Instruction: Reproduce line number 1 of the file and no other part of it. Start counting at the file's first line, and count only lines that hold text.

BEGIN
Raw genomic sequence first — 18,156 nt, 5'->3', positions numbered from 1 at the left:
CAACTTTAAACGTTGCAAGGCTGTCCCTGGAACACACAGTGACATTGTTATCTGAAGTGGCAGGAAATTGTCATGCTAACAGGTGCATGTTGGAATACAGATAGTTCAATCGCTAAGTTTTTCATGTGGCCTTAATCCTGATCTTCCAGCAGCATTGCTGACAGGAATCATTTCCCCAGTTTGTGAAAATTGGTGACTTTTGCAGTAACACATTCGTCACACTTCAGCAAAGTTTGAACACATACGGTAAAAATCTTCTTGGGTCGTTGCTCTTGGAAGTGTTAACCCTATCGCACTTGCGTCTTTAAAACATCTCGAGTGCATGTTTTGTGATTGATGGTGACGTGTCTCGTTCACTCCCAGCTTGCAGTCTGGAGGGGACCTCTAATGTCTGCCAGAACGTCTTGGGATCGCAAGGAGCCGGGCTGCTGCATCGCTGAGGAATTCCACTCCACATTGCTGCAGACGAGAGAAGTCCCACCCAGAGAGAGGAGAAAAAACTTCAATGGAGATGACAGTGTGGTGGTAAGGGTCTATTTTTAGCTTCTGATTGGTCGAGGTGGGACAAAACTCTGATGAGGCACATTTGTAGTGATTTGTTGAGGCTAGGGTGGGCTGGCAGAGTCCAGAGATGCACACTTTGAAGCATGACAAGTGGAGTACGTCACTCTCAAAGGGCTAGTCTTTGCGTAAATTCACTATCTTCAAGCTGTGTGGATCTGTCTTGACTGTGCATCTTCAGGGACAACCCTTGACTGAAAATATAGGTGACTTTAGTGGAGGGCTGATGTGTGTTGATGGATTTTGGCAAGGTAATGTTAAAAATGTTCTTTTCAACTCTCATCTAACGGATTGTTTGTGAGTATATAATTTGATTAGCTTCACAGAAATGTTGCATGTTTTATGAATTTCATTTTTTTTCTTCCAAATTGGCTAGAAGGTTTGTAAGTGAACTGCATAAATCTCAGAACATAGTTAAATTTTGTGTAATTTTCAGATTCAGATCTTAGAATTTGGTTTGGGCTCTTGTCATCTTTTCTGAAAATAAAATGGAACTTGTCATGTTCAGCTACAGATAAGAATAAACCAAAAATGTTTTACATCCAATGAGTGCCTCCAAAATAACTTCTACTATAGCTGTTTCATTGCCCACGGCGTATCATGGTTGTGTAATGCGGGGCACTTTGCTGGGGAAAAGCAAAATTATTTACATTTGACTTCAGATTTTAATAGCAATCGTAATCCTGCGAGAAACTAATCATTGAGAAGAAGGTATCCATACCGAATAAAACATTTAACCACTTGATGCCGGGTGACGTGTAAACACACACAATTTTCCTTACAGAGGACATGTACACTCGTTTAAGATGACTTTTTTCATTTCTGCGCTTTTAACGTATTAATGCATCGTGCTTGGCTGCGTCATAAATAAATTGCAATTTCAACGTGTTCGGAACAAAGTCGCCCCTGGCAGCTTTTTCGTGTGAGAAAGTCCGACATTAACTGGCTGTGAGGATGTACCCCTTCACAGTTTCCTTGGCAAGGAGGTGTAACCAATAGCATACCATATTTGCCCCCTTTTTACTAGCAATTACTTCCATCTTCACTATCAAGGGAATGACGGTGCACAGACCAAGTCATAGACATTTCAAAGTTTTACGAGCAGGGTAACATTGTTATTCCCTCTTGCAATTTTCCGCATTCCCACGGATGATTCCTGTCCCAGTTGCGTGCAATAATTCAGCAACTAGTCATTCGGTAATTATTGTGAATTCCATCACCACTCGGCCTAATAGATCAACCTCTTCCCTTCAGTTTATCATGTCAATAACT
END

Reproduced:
Raw genomic sequence first — 18,156 nt, 5'->3', positions numbered from 1 at the left: